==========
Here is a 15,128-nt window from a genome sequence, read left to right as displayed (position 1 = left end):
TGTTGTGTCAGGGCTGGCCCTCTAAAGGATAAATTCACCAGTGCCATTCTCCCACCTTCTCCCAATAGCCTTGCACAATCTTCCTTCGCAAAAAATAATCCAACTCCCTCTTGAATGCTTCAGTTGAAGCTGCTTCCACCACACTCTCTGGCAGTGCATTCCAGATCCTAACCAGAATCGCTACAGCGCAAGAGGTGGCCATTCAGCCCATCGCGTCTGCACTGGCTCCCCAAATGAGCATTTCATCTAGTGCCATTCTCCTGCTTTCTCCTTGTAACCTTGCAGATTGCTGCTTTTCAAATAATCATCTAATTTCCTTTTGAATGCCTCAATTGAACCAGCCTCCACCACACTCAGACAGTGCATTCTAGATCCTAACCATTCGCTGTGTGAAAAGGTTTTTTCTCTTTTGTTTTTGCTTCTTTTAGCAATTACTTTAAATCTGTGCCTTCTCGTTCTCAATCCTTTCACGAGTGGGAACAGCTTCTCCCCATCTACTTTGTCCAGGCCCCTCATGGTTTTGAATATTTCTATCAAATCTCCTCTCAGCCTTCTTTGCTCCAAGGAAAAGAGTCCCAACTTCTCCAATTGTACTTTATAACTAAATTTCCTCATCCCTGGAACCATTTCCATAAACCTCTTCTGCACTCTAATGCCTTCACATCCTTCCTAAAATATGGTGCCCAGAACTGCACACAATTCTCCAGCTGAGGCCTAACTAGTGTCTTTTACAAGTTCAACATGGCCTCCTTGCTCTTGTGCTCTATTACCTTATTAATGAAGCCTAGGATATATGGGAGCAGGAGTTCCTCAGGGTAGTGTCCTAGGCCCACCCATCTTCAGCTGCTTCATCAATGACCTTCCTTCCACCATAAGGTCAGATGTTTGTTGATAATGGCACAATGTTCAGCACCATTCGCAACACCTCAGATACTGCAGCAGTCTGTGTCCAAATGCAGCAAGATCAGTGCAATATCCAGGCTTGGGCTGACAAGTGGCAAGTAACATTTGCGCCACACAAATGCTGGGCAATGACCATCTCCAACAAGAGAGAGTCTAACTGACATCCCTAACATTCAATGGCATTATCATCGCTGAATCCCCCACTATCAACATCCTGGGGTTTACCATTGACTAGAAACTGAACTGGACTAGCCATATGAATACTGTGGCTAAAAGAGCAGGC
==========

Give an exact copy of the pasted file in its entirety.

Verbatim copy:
Here is a 15,128-nt window from a genome sequence, read left to right as displayed (position 1 = left end):
TGTTGTGTCAGGGCTGGCCCTCTAAAGGATAAATTCACCAGTGCCATTCTCCCACCTTCTCCCAATAGCCTTGCACAATCTTCCTTCGCAAAAAATAATCCAACTCCCTCTTGAATGCTTCAGTTGAAGCTGCTTCCACCACACTCTCTGGCAGTGCATTCCAGATCCTAACCAGAATCGCTACAGCGCAAGAGGTGGCCATTCAGCCCATCGCGTCTGCACTGGCTCCCCAAATGAGCATTTCATCTAGTGCCATTCTCCTGCTTTCTCCTTGTAACCTTGCAGATTGCTGCTTTTCAAATAATCATCTAATTTCCTTTTGAATGCCTCAATTGAACCAGCCTCCACCACACTCAGACAGTGCATTCTAGATCCTAACCATTCGCTGTGTGAAAAGGTTTTTTCTCTTTTGTTTTTGCTTCTTTTAGCAATTACTTTAAATCTGTGCCTTCTCGTTCTCAATCCTTTCACGAGTGGGAACAGCTTCTCCCCATCTACTTTGTCCAGGCCCCTCATGGTTTTGAATATTTCTATCAAATCTCCTCTCAGCCTTCTTTGCTCCAAGGAAAAGAGTCCCAACTTCTCCAATTGTACTTTATAACTAAATTTCCTCATCCCTGGAACCATTTCCATAAACCTCTTCTGCACTCTAATGCCTTCACATCCTTCCTAAAATATGGTGCCCAGAACTGCACACAATTCTCCAGCTGAGGCCTAACTAGTGTCTTTTACAAGTTCAACATGGCCTCCTTGCTCTTGTGCTCTATTACCTTATTAATGAAGCCTAGGATATATGGGAGCAGGAGTTCCTCAGGGTAGTGTCCTAGGCCCACCCATCTTCAGCTGCTTCATCAATGACCTTCCTTCCACCATAAGGTCAGATGTTTGTTGATAATGGCACAATGTTCAGCACCATTCGCAACACCTCAGATACTGCAGCAGTCTGTGTCCAAATGCAGCAAGATCAGTGCAATATCCAGGCTTGGGCTGACAAGTGGCAAGTAACATTTGCGCCACACAAATGCTGGGCAATGACCATCTCCAACAAGAGAGAGTCTAACTGACATCCCTAACATTCAATGGCATTATCATCGCTGAATCCCCCACTATCAACATCCTGGGGTTTACCATTGACTAGAAACTGAACTGGACTAGCCATATGAATACTGTGGCTAAAAGAGCAGGC